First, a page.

The_Commercial_Courts_Act_2015 provides for commercial courts and commercial divisions of high courts to adjudicate commercial disputes with a value of at least one crore rupees.
The bill reduces this limit to three lakh rupees.
The Ordinance allows state governments to establish commercial courts at the district level, even in territories where high courts have ordinary original civil jurisdiction.
In areas where high courts do not have original jurisdiction, state governments may set up commercial appellate courts at the district level to consider appeals from commercial courts below the level of a district judge.
The term ‘Commercial Dispute’ has been given an inclusive definition, with the intent to, include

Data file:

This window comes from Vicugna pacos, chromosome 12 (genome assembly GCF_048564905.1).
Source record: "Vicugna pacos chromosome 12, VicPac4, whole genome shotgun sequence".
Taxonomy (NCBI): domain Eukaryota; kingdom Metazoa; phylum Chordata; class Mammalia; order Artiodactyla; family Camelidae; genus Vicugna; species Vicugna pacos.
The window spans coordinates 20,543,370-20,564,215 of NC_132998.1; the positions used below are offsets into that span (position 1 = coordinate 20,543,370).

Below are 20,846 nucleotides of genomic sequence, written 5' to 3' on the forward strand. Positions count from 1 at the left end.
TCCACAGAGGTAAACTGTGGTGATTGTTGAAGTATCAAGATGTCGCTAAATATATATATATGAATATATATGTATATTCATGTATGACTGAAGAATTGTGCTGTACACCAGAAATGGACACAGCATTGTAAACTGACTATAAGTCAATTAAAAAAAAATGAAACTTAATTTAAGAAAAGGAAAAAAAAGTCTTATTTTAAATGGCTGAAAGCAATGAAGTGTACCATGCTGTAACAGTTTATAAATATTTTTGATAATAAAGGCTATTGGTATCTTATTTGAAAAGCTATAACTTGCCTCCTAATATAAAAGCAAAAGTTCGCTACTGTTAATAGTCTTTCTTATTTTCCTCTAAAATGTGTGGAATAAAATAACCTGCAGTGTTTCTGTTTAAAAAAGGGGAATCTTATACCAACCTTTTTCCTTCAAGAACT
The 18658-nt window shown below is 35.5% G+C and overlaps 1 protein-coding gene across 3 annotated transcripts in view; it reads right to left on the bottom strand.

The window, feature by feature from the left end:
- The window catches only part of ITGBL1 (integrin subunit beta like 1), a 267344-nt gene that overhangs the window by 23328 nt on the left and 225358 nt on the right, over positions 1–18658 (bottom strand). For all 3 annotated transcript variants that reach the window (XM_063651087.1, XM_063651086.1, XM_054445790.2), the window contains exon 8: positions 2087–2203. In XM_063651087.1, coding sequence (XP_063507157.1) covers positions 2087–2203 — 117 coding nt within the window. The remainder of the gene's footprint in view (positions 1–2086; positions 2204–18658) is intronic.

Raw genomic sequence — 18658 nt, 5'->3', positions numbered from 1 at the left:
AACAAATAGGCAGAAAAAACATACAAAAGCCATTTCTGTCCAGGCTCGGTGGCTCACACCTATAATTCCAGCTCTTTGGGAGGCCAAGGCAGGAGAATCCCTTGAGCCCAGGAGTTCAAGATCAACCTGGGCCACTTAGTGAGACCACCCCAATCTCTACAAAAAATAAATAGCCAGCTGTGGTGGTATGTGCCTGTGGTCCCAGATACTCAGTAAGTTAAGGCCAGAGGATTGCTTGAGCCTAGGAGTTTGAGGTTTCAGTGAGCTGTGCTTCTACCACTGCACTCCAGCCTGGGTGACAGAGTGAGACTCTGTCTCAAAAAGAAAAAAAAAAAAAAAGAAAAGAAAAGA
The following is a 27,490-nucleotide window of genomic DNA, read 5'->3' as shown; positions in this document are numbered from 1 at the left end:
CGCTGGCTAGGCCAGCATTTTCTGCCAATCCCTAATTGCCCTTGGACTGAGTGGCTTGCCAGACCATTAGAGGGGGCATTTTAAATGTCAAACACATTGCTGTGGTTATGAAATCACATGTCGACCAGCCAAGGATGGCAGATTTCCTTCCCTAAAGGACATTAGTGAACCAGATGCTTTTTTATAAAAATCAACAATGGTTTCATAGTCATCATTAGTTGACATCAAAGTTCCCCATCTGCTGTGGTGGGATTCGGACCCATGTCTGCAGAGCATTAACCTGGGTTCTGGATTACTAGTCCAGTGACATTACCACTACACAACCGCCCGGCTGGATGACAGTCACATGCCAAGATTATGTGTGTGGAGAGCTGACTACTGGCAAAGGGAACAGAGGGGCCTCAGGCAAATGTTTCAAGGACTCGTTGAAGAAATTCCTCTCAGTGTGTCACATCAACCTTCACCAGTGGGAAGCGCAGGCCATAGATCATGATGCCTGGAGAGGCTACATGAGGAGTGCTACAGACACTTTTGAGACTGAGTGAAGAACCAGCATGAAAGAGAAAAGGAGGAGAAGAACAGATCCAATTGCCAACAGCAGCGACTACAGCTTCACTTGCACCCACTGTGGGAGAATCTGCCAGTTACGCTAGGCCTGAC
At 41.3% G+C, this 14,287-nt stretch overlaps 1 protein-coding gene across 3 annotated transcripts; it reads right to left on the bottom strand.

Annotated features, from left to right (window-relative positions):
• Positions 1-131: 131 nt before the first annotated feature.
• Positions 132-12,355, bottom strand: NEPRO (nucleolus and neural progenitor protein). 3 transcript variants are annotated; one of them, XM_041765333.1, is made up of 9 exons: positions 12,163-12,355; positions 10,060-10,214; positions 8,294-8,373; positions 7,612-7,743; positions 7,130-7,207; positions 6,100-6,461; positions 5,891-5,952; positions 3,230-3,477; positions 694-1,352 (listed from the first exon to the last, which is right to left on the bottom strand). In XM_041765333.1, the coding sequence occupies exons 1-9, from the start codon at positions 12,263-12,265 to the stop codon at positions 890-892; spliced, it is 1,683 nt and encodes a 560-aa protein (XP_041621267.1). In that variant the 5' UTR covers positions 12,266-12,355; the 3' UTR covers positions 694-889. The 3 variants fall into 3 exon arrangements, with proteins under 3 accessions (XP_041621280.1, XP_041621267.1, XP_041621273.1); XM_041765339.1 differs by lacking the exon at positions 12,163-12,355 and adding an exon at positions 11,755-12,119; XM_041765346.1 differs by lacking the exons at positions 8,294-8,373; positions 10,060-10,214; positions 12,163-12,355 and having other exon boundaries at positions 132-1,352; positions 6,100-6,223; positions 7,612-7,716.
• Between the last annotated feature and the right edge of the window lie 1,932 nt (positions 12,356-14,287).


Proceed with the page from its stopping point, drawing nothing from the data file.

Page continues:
almost all disputes that could entail with respect to a ‘commercial transaction’ understood in the
most generic way. As such the definition broadly includes disputes relating to transactions between
merchants, bankers, financiers, traders, etc. and also includes disputes in relation to shareholders
agreements, mercantile documents, partnership agreements, joint venture agreements, intellectual
property rights, insurance, etc.
CONSTITUTION OF COMMERCIAL COURTS, COMMERCIAL DIVISION AND COMMERCIAL
The Act constitutes a two layer set-up., i.e.
I The Commercial Courts/Commercial Divisions; and
II The Commercial Appellate Divisions.
Except where High Courts have ordinary original civil jurisdiction the State Governments are to
set-up Commercial Courts at the District level; and wherever the High Courts have ordinary
original civil jurisdiction, the Chief Justice is to set-up a Commercial Division bench presided by a
The Commercial Appellate Division presided by bench of two Judges is to be constituted by
the Chief Justice of each of the High Courts, to hear appeals from decisions of the Commercial
Court or Commercial Division.